The Kenyan team on Thursday also included Health Principal Secretary (PS) Susan Mochache, Transport PS Solomon Kitungu and Trade Secretary Linyuru Bruno.

Co-Chaired by Foreign Affairs PS Macharia Kamau, and Foreign Commonwealth and Development Office Africa Director Irfan Siddiq, the Emergency Response Committee meeting resolved to have specialised teams to look into gaps and “report back in a few days.”

There were no timelines or deadlines given to the teams.

The teams have representatives from the scientific community and other related experts on health and travel.

Sources told The EastAfrican that the experts will be given sufficient time to ensure all critical issues of testing and validity of results and vaccination certificates are addressed.

The UK had on April 2 announced restrictions on passengers travelling from Kenya to the UK, citing increasing cases of the South African variant of Covid-19. Kenya reacted promptly and banned passenger flights from the UK, and accused London of discrimination.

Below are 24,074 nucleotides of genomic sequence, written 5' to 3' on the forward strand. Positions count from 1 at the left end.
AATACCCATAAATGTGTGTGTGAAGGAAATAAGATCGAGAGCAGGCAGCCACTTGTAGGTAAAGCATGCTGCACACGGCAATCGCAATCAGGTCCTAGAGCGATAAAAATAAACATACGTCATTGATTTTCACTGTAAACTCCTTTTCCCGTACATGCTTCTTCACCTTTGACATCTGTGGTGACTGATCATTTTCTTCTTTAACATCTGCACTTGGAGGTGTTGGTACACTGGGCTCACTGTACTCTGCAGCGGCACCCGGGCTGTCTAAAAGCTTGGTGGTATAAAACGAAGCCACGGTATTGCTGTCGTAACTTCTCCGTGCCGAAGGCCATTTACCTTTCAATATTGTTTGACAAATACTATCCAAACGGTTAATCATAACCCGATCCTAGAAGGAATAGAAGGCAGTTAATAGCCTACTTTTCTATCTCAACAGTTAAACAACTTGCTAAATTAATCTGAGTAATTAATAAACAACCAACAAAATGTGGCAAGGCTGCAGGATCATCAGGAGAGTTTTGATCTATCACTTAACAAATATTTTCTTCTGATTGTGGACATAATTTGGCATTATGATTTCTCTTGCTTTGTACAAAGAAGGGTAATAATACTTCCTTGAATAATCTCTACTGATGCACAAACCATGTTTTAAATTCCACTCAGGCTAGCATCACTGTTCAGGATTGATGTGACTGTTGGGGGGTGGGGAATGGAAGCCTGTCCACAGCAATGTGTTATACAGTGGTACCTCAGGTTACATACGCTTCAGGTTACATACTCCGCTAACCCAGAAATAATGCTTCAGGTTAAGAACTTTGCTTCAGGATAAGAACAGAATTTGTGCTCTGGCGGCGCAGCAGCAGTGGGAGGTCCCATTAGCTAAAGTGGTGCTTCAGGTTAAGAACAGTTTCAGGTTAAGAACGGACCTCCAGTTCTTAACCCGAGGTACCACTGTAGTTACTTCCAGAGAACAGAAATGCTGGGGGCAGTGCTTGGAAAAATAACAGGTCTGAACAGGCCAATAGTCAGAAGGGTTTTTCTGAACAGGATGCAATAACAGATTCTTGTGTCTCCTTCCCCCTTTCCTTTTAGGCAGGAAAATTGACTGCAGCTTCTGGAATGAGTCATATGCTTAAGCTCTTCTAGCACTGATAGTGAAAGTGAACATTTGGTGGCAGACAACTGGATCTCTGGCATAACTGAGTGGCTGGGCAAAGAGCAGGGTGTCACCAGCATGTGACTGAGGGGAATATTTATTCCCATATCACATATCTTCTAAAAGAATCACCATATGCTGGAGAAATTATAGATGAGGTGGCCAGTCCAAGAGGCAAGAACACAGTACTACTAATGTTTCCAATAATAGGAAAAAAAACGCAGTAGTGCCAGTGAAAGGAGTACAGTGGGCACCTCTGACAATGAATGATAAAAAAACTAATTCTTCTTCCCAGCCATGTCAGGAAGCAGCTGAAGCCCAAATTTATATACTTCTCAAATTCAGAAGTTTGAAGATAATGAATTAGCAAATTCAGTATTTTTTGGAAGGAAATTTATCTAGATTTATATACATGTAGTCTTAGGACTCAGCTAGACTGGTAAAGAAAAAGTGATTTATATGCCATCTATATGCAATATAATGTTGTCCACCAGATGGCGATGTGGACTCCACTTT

Sources said the earliest passenger flights can resume will be in May, but no definite date was given.

“We are not working with guns on our heads. The technical teams will have sufficient time to address the issues of concerns,” a diplomat told The EastAfrican on Thursday.

Cargo transportation, which had been exempted in the ban, was also temporarily disrupted as both sides discuss what will constitute valid documentation. As it is, crew must bear a valid negative test, taken not more than 96 hours before arrival. Nairobi had added a new demand that crew bear vaccination certificates.